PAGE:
Flexible retirement is something I hear more and more of nowadays. For some, it’s a lifestyle choice as they seek to wind down gradually from full time employment into retirement. For others, the COVID crisis has caused a re-evaluation of their priorities. Furthermore, for some, redundancy, or the threat of it, is causing them to reconsider their options, including flexible retirement.
So, I’ve put my thoughts down in this post to explain what flexible retirement is and whether it’s the right way to go. As ever, the decision will depend on your personal circumstances. So, if you’re considering flexible retirement, it’s best to talk to a financial adviser before acting.
When looking at flexible retirement, it’s essential to consider all your options.
What is Flexible Retirement?
Flexible retirement enables you to take out a proportion of your pension pot and tax-free cash benefits, while you continue to work on a reduced salary and fewer hours. Consequently, you can ease yourself into what might otherwise be a drastic change of lifestyle.
Age 55 is the earliest you can draw a pension and work part-time. Different pension plans have varying rules about what proportion you can withdraw without fully retiring, so check with your pension provider.
In planning for a flexible retirement, do consider the tax implications of the changes you make. Pensions are taxed as income, after all.
Now, let’s consider the pros and cons of flexible retirement, from my perspective. Also, things you may want to consider when it comes to making your retirement income last.
On the One Hand …..
- Flexible retirement allows you take things a little easier, without totally giving up on the social benefits and structure of employment. Sometimes the shock of suddenly stopping work can have adverse effects on your mental and physical health.
- You can continue earning an income, albeit at a lower level. Any gap in your earnings can be covered by drawing on pension savings.
- It enables you to continue to benefit from employer contributions into a workplace pension scheme, if you still qualify.
- Continuing to work past your state retirement age means you no longer pay National Insurance, which then frees up a bit more cash for you every month.
- Your pension savings may not be sufficient to make flexible retirement practical.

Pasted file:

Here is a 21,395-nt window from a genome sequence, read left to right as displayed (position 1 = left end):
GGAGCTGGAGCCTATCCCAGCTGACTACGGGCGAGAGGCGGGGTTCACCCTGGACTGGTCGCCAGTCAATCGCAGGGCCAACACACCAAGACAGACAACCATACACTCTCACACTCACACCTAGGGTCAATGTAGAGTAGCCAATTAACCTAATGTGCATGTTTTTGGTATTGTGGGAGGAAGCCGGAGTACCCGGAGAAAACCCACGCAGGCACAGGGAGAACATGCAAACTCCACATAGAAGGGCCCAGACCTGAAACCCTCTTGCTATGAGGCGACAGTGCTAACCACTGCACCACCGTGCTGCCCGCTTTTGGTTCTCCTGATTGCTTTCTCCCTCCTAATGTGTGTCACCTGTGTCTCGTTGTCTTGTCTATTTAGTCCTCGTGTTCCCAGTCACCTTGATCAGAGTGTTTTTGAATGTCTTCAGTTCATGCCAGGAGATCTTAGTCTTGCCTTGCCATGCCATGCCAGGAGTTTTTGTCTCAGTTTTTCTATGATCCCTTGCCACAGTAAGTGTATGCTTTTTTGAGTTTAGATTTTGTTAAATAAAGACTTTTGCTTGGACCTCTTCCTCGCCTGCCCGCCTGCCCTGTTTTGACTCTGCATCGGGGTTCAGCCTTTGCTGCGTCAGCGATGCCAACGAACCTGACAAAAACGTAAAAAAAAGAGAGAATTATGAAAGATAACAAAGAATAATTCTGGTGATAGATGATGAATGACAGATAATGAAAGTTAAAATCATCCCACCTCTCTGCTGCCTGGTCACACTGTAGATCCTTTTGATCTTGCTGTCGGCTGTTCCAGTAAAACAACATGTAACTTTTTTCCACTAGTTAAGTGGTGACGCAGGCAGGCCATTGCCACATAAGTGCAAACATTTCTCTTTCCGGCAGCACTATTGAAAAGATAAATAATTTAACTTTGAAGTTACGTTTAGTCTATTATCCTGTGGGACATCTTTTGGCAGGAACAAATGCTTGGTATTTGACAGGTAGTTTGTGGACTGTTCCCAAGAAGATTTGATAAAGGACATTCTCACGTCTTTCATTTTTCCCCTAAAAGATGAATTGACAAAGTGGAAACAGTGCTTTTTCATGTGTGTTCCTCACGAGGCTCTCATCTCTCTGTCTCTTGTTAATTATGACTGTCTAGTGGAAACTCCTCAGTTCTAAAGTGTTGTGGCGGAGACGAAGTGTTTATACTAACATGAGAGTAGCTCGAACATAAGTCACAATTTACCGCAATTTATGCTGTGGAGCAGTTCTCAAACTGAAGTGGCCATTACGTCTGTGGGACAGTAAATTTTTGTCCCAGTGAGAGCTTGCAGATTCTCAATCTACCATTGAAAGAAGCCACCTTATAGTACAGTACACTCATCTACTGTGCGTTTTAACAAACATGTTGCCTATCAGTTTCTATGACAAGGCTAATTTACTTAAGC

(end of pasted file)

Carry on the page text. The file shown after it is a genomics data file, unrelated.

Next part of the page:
- Taking part of your pension, especially your State Pension, the moment it becomes available could cause problems in the future. You may not be able to build enough savings from the income you’ve earned by working part-time and late in life to give yourself a good standard of living throughout retirement.
- Make sure you’ve topped up your state pension, so you can maximise your state pension when it becomes available.
- You could end up having to work for longer than intended or live on too low a level of income, if you cut your hours worked. Full retirement could move further into the future for you.
Try Something New
Moving to a flexible retirement and part-time working need not mean more of the same. It’s a great opportunity to maybe try something new.
- You could monetise a hobby or interest, such as photography or crafts, selling your products online or at local events.
- You could use your professional skills gained throughout your career to set up a consultancy, tutoring service or other business start-up.
- If you have spare rooms, consider establishing a B&B or Air BnB.
- Or, if you crave less responsibility, try working for a major company that values older workers. A well-known example being B&Q. There are many other opportunities to be found online, for example at Rest Less.
Make Your Retirement Income Last Longer
So, with all these things to consider, how do you make sure you have enough to live on throughout your retirement? That’s probably a subject for another blog, but here are a few pointers:
Pay into your pension for as long as possible.
Even if you’re in your 50s, 60s or older you can still improve your financial prospects once retired. You may be able to continue contributing to your private and occupational pensions. There’s less time for your money to benefit from stock market growth, but your contributions will still attract tax relief. For more information about how much you can invest visit the Pensions Advisory Service.
Keep a record of how much you withdraw.
Keep note of exactly how much you have taken from your pension and make yourself aware of the consequences of doing so. The government has limited the tax-free amount you can invest in your pensions to £4,000 a year if you’ve already accessed your pension pot (from April 2017). Anyone who has drawn on the taxed part of their pension can’t make a contribution of more than £4,000 a year. However, you can still take your tax-free lump of cash without triggering the £4,000 contribution limit.
Defer your State Pension if you can.
Your pension can increase significantly by deferring the benefits – by 5.8% for every year that you delay.
Take professional advice.
Pensions are complex and their rules change frequently. If you’ve got any concerns or questions about investing in a pension, please seek help from me or any other professional financial adviser.
All in all, flexible retirement can be a great, life-enhancing way to go if you get the finances right, but you do need to be careful and walk into your new work-life balance with your eyes open.